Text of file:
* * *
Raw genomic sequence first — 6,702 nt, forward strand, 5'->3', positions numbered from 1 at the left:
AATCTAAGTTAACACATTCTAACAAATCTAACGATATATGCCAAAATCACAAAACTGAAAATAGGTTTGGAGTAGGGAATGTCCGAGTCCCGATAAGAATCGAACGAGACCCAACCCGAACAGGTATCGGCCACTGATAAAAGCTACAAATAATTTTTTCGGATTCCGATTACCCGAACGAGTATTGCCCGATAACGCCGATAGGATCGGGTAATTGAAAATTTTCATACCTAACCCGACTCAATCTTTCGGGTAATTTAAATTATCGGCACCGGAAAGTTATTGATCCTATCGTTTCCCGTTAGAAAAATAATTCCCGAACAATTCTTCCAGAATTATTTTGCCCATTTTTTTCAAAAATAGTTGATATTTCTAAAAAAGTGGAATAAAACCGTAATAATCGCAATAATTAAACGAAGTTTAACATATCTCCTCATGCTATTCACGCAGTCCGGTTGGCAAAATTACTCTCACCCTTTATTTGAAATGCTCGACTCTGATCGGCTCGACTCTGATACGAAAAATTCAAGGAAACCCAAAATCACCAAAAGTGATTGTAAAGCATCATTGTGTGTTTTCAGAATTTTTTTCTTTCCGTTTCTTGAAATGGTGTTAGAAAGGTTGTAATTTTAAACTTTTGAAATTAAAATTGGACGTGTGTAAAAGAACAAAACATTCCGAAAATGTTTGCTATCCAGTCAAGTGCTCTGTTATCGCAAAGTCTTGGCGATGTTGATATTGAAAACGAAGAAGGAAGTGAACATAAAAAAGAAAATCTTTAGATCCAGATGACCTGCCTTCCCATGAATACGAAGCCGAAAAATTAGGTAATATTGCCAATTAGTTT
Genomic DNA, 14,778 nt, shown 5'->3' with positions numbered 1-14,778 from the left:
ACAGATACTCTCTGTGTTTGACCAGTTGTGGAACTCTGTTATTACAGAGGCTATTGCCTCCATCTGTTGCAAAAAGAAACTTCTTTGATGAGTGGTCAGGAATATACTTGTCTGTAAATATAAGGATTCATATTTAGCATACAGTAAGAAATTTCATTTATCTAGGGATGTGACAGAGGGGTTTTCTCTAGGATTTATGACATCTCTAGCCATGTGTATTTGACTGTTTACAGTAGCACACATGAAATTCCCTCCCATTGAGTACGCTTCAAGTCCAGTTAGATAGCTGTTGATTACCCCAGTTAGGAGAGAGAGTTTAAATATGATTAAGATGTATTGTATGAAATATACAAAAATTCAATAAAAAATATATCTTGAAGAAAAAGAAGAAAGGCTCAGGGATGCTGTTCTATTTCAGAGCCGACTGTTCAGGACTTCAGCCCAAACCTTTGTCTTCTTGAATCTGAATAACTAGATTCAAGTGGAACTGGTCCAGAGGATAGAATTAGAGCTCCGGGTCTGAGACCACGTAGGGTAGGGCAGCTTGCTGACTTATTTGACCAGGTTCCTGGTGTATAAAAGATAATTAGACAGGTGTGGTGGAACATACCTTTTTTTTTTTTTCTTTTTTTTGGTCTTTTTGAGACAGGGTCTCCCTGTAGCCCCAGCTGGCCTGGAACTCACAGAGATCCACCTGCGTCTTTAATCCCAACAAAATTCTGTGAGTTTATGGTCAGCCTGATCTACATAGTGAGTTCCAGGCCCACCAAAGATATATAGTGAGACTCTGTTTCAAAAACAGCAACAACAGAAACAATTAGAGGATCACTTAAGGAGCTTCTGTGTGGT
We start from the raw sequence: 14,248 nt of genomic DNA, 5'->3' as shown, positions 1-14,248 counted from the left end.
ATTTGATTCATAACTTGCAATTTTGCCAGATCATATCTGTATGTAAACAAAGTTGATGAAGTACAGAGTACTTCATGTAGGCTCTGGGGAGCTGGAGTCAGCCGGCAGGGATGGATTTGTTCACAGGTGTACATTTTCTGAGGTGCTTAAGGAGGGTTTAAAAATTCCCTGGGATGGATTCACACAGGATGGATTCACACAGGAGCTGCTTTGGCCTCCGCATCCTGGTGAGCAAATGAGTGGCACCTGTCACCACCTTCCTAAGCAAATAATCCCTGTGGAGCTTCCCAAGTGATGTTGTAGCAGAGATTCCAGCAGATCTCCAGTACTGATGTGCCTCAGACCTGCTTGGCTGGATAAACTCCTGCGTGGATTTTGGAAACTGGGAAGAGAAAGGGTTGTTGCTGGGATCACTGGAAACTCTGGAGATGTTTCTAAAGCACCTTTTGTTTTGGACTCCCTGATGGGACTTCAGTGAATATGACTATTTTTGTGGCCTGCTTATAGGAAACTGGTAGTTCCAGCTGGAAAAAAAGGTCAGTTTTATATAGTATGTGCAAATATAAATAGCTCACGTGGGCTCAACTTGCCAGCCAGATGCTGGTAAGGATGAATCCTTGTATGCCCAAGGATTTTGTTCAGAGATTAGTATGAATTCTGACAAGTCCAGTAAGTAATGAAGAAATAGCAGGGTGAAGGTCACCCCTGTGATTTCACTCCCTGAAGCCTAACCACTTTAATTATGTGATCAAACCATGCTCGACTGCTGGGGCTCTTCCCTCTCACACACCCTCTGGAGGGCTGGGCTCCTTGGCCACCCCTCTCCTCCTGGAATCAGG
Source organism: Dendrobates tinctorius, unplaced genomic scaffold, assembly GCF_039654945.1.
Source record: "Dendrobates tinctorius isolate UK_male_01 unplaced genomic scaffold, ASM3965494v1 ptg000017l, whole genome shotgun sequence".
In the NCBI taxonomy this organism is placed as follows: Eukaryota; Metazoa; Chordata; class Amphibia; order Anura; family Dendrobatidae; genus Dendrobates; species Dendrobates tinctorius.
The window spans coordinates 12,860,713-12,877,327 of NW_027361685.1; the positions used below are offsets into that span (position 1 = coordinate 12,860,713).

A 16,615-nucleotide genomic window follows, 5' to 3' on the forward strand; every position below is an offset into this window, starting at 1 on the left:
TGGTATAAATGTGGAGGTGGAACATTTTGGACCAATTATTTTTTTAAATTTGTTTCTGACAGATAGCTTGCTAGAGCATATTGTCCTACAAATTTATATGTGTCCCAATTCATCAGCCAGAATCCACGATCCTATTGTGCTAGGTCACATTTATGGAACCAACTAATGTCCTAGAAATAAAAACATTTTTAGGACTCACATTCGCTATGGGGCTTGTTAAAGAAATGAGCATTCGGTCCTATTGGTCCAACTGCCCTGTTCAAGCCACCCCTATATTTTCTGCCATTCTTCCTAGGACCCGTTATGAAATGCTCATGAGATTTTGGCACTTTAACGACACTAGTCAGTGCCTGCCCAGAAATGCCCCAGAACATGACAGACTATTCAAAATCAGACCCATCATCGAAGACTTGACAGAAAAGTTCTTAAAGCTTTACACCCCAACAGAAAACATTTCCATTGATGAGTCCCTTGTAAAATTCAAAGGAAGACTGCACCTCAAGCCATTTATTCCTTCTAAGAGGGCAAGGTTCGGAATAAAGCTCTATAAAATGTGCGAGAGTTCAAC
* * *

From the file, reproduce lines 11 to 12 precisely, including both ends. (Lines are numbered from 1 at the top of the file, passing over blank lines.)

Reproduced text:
A 16,615-nucleotide genomic window follows, 5' to 3' on the forward strand; every position below is an offset into this window, starting at 1 on the left:
TGGTATAAATGTGGAGGTGGAACATTTTGGACCAATTATTTTTTTAAATTTGTTTCTGACAGATAGCTTGCTAGAGCATATTGTCCTACAAATTTATATGTGTCCCAATTCATCAGCCAGAATCCACGATCCTATTGTGCTAGGTCACATTTATGGAACCAACTAATGTCCTAGAAATAAAAACATTTTTAGGACTCACATTCGCTATGGGGCTTGTTAAAGAAATGAGCATTCGGTCCTATTGGTCCAACTGCCCTGTTCAAGCCACCCCTATATTTTCTGCCATTCTTCCTAGGACCCGTTATGAAATGCTCATGAGATTTTGGCACTTTAACGACACTAGTCAGTGCCTGCCCAGAAATGCCCCAGAACATGACAGACTATTCAAAATCAGACCCATCATCGAAGACTTGACAGAAAAGTTCTTAAAGCTTTACACCCCAACAGAAAACATTTCCATTGATGAGTCCCTTGTAAAATTCAAAGGAAGACTGCACCTCAAGCCATTTATTCCTTCTAAGAGGGCAAGGTTCGGAATAAAGCTCTATAAAATGTGCGAGAGTTCAAC